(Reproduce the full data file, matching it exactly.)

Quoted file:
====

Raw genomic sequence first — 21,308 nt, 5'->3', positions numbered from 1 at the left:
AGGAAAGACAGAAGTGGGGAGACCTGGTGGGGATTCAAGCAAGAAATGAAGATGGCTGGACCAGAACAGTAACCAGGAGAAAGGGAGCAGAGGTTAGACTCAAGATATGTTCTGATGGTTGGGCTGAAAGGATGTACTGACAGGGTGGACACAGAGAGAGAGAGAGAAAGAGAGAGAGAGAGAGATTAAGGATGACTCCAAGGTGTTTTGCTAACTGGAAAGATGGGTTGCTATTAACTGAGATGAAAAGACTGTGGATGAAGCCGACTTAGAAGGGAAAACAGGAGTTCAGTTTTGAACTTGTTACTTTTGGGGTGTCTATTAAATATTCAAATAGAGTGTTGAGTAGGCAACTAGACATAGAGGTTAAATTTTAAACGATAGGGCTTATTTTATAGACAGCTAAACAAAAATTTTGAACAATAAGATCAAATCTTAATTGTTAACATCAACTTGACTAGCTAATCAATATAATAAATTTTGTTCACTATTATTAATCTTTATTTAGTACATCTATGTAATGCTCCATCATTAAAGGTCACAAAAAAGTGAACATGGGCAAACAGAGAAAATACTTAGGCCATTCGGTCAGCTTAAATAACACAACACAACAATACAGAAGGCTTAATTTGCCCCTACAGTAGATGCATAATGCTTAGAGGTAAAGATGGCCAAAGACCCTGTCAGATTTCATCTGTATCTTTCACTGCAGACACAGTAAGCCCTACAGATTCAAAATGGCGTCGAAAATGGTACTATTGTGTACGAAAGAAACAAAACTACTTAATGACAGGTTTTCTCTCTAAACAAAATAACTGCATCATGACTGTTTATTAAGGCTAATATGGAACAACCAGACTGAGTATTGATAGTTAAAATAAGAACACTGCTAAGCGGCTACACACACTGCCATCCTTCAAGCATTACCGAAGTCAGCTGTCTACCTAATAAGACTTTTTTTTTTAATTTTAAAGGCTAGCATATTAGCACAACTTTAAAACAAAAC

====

Raw genomic sequence first — 21,308 nt, 5'->3', positions numbered from 1 at the left:
AGGAAAGACAGAAGTGGGGAGACCTGGTGGGGATTCAAGCAAGAAATGAAGATGGCTGGACCAGAACAGTAACCAGGAGAAAGGGAGCAGAGGTTAGACTCAAGATATGTTCTGATGGTTGGGCTGAAAGGATGTACTGACAGGGTGGACACAGAGAGAGAGAGAGAAAGAGAGAGAGAGAGAGATTAAGGATGACTCCAAGGTGTTTTGCTAACTGGAAAGATGGGTTGCTATTAACTGAGATGAAAAGACTGTGGATGAAGCCGACTTAGAAGGGAAAACAGGAGTTCAGTTTTGAACTTGTTACTTTTGGGGTGTCTATTAAATATTCAAATAGAGTGTTGAGTAGGCAACTAGACATAGAGGTTAAATTTTAAACGATAGGGCTTATTTTATAGACAGCTAAACAAAAATTTTGAACAATAAGATCAAATCTTAATTGTTAACATCAACTTGACTAGCTAATCAATATAATAAATTTTGTTCACTATTATTAATCTTTATTTAGTACATCTATGTAATGCTCCATCATTAAAGGTCACAAAAAAGTGAACATGGGCAAACAGAGAAAATACTTAGGCCATTCGGTCAGCTTAAATAACACAACACAACAATACAGAAGGCTTAATTTGCCCCTACAGTAGATGCATAATGCTTAGAGGTAAAGATGGCCAAAGACCCTGTCAGATTTCATCTGTATCTTTCACTGCAGACACAGTAAGCCCTACAGATTCAAAATGGCGTCGAAAATGGTACTATTGTGTACGAAAGAAACAAAACTACTTAATGACAGGTTTTCTCTCTAAACAAAATAACTGCATCATGACTGTTTATTAAGGCTAATATGGAACAACCAGACTGAGTATTGATAGTTAAAATAAGAACACTGCTAAGCGGCTACACACACTGCCATCCTTCAAGCATTACCGAAGTCAGCTGTCTACCTAATAAGACTTTTTTTTTTAATTTTAAAGGCTAGCATATTAGCACAACTTTAAAACAAAAC